"HOW can the decline of black marriage be reversed?" - YOUR chance - 12/05
smartmarriages at lists101.his.com
Mon Dec 12 08:45:10 EST 2005
- BLOG AWAY
This mornings ATLANTA Journal-Constitution asks: "How can the decline of
black marriage be reversed? What do you think?" HOW? Let us count the ways!
This Blog is the companion to a series of articles on Black Marriage by
Benin Dakar, the first of which is below. Ms Dakar invites us all to PULEEZE
participate in the BLOG. - diane
- DROP IN BLACK MARRIAGE HURTS FAMILIES
By BENIN DAKAR
Atlanta Journal Constitution
> In a very real and unsentimental way, the future of an empowered, effectual
> and enduring black America is wedded to our efforts to increase black marriage
Marriage is the most enduring present that Otis and Elaine Dickerson of
Duluth have given themselves and their four children.
On Dec. 18, 1953, on the first birthday of their baby boy Eric, the young
and determined African-American couple were married in the modest home of
Otis' mother in a working-class Baltimore neighborhood.
Their commitment to rear their children son Eric (now known as Sitawi
Jahi), of Baltimore; and daughters Marcia Dickerson, 50, of Duluth; Sheila
Conway, 44, of Columbia, Md.; and Leslie Pickett, 43, of Alpharetta as a
faithful husband and wife provided the emotional support and economic
wherewithal for the couple and their offspring to find their way into the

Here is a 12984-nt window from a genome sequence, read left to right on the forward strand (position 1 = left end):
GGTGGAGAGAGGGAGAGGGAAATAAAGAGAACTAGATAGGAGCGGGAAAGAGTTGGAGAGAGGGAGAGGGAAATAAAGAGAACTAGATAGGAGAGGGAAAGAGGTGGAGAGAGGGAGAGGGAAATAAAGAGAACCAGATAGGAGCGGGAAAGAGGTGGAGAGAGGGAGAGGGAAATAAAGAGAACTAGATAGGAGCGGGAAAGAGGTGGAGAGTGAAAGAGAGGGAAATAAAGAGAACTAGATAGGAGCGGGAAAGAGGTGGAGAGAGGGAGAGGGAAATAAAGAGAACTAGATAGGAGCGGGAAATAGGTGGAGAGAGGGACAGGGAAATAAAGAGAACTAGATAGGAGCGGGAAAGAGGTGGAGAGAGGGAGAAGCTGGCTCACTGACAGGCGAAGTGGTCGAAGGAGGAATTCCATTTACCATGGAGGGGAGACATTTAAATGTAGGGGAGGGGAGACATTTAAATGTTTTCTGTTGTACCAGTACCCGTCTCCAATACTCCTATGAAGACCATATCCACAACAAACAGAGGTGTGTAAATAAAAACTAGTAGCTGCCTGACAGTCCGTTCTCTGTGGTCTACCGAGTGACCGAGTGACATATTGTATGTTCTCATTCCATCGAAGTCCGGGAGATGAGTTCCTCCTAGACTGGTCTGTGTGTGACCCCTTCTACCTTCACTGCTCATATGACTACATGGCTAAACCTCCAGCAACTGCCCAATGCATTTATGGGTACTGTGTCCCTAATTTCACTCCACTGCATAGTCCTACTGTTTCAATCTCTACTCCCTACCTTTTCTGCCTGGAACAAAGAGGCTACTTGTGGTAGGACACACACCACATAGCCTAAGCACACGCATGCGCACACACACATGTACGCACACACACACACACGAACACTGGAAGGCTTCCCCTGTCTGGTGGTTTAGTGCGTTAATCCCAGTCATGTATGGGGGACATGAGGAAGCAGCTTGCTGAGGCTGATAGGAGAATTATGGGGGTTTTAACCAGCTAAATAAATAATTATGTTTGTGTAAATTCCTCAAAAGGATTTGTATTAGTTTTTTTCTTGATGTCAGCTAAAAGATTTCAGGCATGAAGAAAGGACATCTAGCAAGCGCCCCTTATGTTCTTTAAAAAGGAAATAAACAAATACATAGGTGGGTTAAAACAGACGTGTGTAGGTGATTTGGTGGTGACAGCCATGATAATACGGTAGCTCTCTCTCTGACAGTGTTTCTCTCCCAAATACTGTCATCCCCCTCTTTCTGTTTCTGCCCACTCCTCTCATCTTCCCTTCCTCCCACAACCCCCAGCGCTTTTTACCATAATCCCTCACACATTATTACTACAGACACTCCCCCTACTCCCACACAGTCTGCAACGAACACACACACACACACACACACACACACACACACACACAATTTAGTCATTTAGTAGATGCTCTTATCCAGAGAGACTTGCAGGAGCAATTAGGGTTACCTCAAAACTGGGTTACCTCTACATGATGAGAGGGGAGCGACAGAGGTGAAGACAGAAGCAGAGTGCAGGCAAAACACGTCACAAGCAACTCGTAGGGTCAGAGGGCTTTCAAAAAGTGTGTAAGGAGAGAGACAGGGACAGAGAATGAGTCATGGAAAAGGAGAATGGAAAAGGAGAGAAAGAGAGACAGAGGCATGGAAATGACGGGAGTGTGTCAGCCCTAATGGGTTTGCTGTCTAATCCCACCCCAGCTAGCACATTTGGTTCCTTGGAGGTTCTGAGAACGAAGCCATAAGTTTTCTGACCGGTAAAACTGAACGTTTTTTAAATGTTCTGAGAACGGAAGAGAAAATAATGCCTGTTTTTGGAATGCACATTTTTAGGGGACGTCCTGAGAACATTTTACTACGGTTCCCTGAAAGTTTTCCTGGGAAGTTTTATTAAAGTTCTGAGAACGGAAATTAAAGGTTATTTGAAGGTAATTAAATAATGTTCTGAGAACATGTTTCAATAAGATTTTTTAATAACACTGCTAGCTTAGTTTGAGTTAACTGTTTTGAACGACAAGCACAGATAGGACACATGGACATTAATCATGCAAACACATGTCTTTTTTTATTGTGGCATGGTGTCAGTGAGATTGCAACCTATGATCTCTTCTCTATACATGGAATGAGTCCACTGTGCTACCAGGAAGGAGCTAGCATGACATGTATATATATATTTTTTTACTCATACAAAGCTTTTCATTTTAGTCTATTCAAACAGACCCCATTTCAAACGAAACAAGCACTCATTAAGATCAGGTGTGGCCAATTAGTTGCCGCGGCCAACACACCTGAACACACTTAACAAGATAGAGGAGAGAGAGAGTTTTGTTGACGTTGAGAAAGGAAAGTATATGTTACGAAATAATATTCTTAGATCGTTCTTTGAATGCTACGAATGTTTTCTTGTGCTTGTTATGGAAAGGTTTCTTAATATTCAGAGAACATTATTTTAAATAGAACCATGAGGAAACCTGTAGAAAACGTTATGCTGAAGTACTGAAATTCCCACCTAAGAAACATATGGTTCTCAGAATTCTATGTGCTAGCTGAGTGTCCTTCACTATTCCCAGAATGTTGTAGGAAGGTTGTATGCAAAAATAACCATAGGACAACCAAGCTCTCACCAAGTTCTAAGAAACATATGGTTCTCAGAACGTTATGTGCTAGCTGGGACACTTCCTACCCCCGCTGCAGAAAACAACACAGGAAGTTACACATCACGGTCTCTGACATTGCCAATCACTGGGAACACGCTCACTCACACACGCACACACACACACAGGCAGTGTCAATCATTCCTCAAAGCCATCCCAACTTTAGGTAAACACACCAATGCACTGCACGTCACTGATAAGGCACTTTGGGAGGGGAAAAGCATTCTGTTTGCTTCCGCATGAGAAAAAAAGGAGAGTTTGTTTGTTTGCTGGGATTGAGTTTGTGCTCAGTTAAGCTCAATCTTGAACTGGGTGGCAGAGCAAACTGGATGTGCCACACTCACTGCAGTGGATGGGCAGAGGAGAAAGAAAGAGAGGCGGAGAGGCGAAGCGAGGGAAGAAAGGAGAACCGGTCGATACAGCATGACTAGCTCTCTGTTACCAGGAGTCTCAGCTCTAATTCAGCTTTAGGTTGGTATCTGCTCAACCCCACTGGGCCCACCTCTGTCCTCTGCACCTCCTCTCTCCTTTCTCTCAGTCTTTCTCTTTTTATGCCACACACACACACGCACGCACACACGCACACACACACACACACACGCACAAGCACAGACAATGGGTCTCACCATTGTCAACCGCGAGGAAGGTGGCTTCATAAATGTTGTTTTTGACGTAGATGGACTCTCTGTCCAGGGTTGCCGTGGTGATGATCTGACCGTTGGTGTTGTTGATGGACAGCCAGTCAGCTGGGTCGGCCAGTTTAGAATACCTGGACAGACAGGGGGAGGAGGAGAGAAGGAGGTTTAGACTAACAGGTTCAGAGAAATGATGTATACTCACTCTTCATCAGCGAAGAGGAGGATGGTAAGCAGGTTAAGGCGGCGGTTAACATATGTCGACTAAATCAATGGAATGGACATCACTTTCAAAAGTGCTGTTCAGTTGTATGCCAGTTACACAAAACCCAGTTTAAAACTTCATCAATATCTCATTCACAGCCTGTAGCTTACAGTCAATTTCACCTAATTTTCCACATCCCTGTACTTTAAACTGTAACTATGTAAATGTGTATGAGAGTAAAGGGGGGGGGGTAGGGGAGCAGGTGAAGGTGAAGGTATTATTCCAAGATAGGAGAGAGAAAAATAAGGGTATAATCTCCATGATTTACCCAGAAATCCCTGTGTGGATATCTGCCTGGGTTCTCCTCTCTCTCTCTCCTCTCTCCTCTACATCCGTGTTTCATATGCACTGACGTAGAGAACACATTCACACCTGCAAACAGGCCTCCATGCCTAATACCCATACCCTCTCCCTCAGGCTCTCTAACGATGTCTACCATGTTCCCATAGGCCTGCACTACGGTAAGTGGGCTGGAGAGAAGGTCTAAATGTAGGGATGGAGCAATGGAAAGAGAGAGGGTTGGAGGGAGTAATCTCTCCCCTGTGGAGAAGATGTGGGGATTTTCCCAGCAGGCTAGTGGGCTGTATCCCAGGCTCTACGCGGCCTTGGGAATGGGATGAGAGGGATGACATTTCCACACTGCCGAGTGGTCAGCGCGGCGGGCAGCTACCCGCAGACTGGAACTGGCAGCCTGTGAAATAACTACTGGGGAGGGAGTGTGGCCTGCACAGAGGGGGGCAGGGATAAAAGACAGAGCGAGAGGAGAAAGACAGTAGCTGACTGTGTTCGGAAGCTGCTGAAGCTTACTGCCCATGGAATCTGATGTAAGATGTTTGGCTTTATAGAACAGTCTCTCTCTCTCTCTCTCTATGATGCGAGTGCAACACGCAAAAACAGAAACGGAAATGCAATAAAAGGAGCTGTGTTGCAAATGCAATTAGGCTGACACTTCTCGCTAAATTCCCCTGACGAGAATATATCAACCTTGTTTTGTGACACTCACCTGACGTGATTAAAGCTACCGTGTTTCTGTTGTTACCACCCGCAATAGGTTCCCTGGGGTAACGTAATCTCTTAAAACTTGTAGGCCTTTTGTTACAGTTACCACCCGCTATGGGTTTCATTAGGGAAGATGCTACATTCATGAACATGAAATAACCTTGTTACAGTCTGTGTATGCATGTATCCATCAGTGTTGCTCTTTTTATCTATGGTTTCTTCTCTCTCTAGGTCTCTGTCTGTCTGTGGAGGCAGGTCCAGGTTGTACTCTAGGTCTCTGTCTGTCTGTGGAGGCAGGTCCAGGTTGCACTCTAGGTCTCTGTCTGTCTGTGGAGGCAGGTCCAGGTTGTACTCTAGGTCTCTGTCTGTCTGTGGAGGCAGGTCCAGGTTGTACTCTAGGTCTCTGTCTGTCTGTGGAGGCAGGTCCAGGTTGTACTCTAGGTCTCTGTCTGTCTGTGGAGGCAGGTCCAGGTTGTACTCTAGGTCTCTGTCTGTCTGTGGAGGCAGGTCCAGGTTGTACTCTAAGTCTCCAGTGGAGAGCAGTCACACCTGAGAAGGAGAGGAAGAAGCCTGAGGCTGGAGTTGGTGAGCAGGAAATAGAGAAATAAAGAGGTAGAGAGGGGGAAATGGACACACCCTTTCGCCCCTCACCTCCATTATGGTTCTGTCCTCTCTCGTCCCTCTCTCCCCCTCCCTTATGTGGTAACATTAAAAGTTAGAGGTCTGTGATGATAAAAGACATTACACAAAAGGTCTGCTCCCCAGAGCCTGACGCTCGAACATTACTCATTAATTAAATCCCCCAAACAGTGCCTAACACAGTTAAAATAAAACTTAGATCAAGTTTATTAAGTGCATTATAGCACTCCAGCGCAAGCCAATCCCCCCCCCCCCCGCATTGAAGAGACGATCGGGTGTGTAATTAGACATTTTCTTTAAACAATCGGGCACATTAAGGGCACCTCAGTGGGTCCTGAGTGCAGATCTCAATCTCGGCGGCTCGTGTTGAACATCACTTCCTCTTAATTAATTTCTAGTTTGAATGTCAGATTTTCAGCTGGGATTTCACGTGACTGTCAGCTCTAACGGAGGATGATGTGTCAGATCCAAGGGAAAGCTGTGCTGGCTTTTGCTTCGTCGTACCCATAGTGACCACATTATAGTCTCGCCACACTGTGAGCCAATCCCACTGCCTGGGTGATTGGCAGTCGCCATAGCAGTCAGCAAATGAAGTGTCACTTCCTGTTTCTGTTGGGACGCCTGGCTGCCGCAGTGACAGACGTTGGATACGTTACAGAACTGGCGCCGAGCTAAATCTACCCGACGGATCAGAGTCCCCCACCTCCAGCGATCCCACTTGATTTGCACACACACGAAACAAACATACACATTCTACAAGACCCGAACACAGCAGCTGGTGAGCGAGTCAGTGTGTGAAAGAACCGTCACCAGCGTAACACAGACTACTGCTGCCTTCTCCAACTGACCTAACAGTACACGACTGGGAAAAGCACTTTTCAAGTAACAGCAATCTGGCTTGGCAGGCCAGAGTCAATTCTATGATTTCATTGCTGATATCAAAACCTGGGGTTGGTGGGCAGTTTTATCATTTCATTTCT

Although the Dickersons' marriage had some of the usual rough spots that
even good marriages are certain to experience, Otis and Elaine remain
steadfast in making it work, not just for themselves but as an example to
their children, grandchildren and great-grandchildren.
Otis, a 73-year-old naval veteran and a retired civilian courier for Naval
Services in Washington, and Elaine, a 71-year-old retired cryptanalyst from
The National Security Agency in Fort Meade, Md., say their partnership
enabled them to succeed in the workplace, to become homeowners and to rear
stable and productive children.
What makes the story of Otis and Elaine Dickerson exceptional is that fewer
and fewer young black couples who find themselves in a "family way" are
following their lead to the altar.
The decline of marriage, especially in many low-income black communities, is
cracking the foundation of the black nuclear family and worsening poverty
and child welfare. According to The Brookings Institution, 70 percent of
African-American children are born out of wedlock and up to 85 percent of
African-American children will spend some or all of their childhood in a
This is important because the emotional and economic security of children is
greatly reduced in single-parent homes. Of course, there are noteworthy
exceptions to the rule, but by and large, children from two-parent homes
simply fare better.
The reasons for declining black marriage rates are varied and complex, said
Lorraine Blackman, associate professor of social work at Indiana University
and director of the African-American Family Life Education Institute.
The women's movement of the 1970s enhanced opportunities for many black
women and changed their expectations of marriage, Blackman said.
Simultaneously, because of a changing economy, job opportunities for
non-college-educated black men have decreased.